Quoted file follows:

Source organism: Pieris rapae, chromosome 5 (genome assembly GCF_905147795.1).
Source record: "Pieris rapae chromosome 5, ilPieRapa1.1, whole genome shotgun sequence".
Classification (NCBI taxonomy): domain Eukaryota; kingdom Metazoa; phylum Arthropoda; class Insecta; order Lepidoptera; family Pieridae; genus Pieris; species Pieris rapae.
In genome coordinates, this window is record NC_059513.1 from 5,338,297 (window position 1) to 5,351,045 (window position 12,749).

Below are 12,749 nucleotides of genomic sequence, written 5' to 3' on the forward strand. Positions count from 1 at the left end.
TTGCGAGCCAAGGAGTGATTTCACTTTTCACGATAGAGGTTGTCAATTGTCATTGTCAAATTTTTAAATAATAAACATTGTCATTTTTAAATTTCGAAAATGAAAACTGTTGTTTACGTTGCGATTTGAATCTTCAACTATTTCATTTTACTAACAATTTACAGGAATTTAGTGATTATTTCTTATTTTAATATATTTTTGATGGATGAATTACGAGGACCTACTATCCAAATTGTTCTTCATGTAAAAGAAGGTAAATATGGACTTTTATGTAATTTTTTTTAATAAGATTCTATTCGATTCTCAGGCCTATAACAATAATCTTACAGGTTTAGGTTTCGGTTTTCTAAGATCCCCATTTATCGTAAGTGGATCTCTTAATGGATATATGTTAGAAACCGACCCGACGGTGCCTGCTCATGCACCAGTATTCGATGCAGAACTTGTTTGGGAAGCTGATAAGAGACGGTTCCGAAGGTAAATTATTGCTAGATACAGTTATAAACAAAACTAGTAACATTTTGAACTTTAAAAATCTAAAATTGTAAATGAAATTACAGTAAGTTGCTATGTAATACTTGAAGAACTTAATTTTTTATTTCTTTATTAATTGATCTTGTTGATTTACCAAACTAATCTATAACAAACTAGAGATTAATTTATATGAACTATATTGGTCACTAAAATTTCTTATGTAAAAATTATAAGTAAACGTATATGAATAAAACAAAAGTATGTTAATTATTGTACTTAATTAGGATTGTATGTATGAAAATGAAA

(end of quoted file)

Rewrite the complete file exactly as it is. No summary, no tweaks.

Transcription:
Source organism: Pieris rapae, chromosome 5 (genome assembly GCF_905147795.1).
Source record: "Pieris rapae chromosome 5, ilPieRapa1.1, whole genome shotgun sequence".
Classification (NCBI taxonomy): domain Eukaryota; kingdom Metazoa; phylum Arthropoda; class Insecta; order Lepidoptera; family Pieridae; genus Pieris; species Pieris rapae.
In genome coordinates, this window is record NC_059513.1 from 5,338,297 (window position 1) to 5,351,045 (window position 12,749).

Below are 12,749 nucleotides of genomic sequence, written 5' to 3' on the forward strand. Positions count from 1 at the left end.
TTGCGAGCCAAGGAGTGATTTCACTTTTCACGATAGAGGTTGTCAATTGTCATTGTCAAATTTTTAAATAATAAACATTGTCATTTTTAAATTTCGAAAATGAAAACTGTTGTTTACGTTGCGATTTGAATCTTCAACTATTTCATTTTACTAACAATTTACAGGAATTTAGTGATTATTTCTTATTTTAATATATTTTTGATGGATGAATTACGAGGACCTACTATCCAAATTGTTCTTCATGTAAAAGAAGGTAAATATGGACTTTTATGTAATTTTTTTTAATAAGATTCTATTCGATTCTCAGGCCTATAACAATAATCTTACAGGTTTAGGTTTCGGTTTTCTAAGATCCCCATTTATCGTAAGTGGATCTCTTAATGGATATATGTTAGAAACCGACCCGACGGTGCCTGCTCATGCACCAGTATTCGATGCAGAACTTGTTTGGGAAGCTGATAAGAGACGGTTCCGAAGGTAAATTATTGCTAGATACAGTTATAAACAAAACTAGTAACATTTTGAACTTTAAAAATCTAAAATTGTAAATGAAATTACAGTAAGTTGCTATGTAATACTTGAAGAACTTAATTTTTTATTTCTTTATTAATTGATCTTGTTGATTTACCAAACTAATCTATAACAAACTAGAGATTAATTTATATGAACTATATTGGTCACTAAAATTTCTTATGTAAAAATTATAAGTAAACGTATATGAATAAAACAAAAGTATGTTAATTATTGTACTTAATTAGGATTGTATGTATGAAAATGAAA